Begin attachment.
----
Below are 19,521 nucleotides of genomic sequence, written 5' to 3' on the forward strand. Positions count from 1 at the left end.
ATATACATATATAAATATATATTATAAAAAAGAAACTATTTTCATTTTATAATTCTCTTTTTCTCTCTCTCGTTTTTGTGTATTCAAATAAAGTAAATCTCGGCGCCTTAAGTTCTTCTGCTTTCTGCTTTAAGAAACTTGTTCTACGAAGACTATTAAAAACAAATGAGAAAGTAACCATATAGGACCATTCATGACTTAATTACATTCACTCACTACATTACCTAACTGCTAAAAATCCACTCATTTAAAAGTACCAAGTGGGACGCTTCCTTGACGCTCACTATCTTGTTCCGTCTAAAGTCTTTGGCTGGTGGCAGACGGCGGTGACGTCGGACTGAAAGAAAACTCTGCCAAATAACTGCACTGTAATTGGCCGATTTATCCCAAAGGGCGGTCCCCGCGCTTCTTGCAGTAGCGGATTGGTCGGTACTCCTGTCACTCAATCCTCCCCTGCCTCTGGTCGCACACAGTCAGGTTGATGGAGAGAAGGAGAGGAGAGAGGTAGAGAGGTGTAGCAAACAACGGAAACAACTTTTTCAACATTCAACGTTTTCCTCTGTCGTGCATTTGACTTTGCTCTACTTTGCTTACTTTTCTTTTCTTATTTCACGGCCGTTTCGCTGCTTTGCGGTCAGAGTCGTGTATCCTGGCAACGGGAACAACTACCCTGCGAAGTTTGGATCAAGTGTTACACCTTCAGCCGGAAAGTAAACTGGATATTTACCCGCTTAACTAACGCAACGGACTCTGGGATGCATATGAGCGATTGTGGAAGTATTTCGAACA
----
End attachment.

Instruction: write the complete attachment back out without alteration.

Below are 19,521 nucleotides of genomic sequence, written 5' to 3' on the forward strand. Positions count from 1 at the left end.
ATATACATATATAAATATATATTATAAAAAAGAAACTATTTTCATTTTATAATTCTCTTTTTCTCTCTCTCGTTTTTGTGTATTCAAATAAAGTAAATCTCGGCGCCTTAAGTTCTTCTGCTTTCTGCTTTAAGAAACTTGTTCTACGAAGACTATTAAAAACAAATGAGAAAGTAACCATATAGGACCATTCATGACTTAATTACATTCACTCACTACATTACCTAACTGCTAAAAATCCACTCATTTAAAAGTACCAAGTGGGACGCTTCCTTGACGCTCACTATCTTGTTCCGTCTAAAGTCTTTGGCTGGTGGCAGACGGCGGTGACGTCGGACTGAAAGAAAACTCTGCCAAATAACTGCACTGTAATTGGCCGATTTATCCCAAAGGGCGGTCCCCGCGCTTCTTGCAGTAGCGGATTGGTCGGTACTCCTGTCACTCAATCCTCCCCTGCCTCTGGTCGCACACAGTCAGGTTGATGGAGAGAAGGAGAGGAGAGAGGTAGAGAGGTGTAGCAAACAACGGAAACAACTTTTTCAACATTCAACGTTTTCCTCTGTCGTGCATTTGACTTTGCTCTACTTTGCTTACTTTTCTTTTCTTATTTCACGGCCGTTTCGCTGCTTTGCGGTCAGAGTCGTGTATCCTGGCAACGGGAACAACTACCCTGCGAAGTTTGGATCAAGTGTTACACCTTCAGCCGGAAAGTAAACTGGATATTTACCCGCTTAACTAACGCAACGGACTCTGGGATGCATATGAGCGATTGTGGAAGTATTTCGAACA